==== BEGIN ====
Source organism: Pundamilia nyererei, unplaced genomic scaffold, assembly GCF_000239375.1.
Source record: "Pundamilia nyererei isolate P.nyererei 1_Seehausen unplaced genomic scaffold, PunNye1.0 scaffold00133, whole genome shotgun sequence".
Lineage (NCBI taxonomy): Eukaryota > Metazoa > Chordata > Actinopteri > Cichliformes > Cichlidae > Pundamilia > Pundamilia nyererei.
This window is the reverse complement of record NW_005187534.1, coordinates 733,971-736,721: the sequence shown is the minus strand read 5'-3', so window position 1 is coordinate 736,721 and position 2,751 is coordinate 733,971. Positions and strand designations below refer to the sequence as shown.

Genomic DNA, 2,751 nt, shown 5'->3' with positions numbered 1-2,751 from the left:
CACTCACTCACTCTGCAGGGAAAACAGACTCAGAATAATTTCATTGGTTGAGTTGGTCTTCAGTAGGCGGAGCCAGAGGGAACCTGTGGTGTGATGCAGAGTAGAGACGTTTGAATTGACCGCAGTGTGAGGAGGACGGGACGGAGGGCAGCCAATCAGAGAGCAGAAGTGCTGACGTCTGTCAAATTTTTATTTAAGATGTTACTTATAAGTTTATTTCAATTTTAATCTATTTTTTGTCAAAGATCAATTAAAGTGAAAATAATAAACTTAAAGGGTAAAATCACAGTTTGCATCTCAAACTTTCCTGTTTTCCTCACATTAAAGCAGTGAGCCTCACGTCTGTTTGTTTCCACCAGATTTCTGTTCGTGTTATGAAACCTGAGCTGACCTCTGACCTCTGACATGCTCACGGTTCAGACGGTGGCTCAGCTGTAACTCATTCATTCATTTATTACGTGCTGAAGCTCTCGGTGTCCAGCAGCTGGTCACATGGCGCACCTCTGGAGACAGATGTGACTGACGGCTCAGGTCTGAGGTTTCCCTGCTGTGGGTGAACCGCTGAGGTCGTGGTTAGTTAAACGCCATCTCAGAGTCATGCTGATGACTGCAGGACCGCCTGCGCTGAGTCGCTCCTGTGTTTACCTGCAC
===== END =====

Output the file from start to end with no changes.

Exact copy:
Source organism: Pundamilia nyererei, unplaced genomic scaffold, assembly GCF_000239375.1.
Source record: "Pundamilia nyererei isolate P.nyererei 1_Seehausen unplaced genomic scaffold, PunNye1.0 scaffold00133, whole genome shotgun sequence".
Lineage (NCBI taxonomy): Eukaryota > Metazoa > Chordata > Actinopteri > Cichliformes > Cichlidae > Pundamilia > Pundamilia nyererei.
This window is the reverse complement of record NW_005187534.1, coordinates 733,971-736,721: the sequence shown is the minus strand read 5'-3', so window position 1 is coordinate 736,721 and position 2,751 is coordinate 733,971. Positions and strand designations below refer to the sequence as shown.

Genomic DNA, 2,751 nt, shown 5'->3' with positions numbered 1-2,751 from the left:
CACTCACTCACTCTGCAGGGAAAACAGACTCAGAATAATTTCATTGGTTGAGTTGGTCTTCAGTAGGCGGAGCCAGAGGGAACCTGTGGTGTGATGCAGAGTAGAGACGTTTGAATTGACCGCAGTGTGAGGAGGACGGGACGGAGGGCAGCCAATCAGAGAGCAGAAGTGCTGACGTCTGTCAAATTTTTATTTAAGATGTTACTTATAAGTTTATTTCAATTTTAATCTATTTTTTGTCAAAGATCAATTAAAGTGAAAATAATAAACTTAAAGGGTAAAATCACAGTTTGCATCTCAAACTTTCCTGTTTTCCTCACATTAAAGCAGTGAGCCTCACGTCTGTTTGTTTCCACCAGATTTCTGTTCGTGTTATGAAACCTGAGCTGACCTCTGACCTCTGACATGCTCACGGTTCAGACGGTGGCTCAGCTGTAACTCATTCATTCATTTATTACGTGCTGAAGCTCTCGGTGTCCAGCAGCTGGTCACATGGCGCACCTCTGGAGACAGATGTGACTGACGGCTCAGGTCTGAGGTTTCCCTGCTGTGGGTGAACCGCTGAGGTCGTGGTTAGTTAAACGCCATCTCAGAGTCATGCTGATGACTGCAGGACCGCCTGCGCTGAGTCGCTCCTGTGTTTACCTGCAC